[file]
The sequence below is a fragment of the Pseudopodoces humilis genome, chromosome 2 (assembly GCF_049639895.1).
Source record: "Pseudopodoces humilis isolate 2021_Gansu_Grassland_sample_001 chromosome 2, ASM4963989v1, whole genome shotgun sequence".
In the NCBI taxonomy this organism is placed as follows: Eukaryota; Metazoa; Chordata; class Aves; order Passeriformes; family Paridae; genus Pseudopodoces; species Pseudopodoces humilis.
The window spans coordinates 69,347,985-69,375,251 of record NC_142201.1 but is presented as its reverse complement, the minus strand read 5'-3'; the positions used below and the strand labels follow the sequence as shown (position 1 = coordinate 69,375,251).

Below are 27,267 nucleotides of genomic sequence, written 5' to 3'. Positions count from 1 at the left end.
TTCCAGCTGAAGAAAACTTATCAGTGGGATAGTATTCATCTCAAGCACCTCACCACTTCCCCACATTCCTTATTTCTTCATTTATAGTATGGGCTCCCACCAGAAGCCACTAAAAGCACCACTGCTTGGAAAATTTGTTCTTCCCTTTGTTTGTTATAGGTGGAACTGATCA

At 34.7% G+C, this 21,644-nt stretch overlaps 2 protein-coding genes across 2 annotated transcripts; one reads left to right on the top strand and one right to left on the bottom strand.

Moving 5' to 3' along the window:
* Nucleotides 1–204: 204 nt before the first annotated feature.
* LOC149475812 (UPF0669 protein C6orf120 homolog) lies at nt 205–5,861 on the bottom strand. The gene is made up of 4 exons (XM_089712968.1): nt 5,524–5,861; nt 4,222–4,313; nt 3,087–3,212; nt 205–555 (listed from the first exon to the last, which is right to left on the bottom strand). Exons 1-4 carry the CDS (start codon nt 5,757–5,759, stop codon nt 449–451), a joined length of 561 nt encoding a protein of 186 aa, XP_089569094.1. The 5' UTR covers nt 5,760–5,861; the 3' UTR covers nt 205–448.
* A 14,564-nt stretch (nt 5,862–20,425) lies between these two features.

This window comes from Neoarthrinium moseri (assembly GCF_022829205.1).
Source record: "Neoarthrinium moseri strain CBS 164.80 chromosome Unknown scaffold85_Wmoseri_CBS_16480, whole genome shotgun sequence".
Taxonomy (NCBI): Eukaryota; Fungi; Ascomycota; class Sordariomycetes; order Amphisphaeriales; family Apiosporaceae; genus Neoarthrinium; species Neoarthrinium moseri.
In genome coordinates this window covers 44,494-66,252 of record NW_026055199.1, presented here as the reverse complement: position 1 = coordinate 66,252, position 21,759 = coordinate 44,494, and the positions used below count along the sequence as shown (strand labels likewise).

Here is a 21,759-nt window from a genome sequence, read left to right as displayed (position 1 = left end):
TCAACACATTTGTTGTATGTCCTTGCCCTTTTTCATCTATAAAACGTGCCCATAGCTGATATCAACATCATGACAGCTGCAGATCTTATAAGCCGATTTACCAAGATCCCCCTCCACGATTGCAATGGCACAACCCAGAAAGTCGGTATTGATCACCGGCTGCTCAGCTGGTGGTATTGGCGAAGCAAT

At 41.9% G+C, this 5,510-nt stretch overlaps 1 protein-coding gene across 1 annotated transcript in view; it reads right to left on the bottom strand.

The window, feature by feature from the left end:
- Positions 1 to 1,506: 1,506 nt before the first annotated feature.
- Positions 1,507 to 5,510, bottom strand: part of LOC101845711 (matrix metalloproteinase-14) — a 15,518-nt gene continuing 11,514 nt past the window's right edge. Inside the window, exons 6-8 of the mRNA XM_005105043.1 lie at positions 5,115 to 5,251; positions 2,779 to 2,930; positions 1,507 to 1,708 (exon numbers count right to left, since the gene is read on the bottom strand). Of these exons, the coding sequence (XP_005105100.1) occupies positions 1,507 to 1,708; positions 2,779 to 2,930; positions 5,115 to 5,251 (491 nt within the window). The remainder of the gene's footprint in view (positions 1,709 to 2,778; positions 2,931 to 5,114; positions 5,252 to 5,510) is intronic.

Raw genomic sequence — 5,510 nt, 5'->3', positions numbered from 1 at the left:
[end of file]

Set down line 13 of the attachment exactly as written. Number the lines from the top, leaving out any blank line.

Source record: "Neoarthrinium moseri strain CBS 164.80 chromosome Unknown scaffold85_Wmoseri_CBS_16480, whole genome shotgun sequence".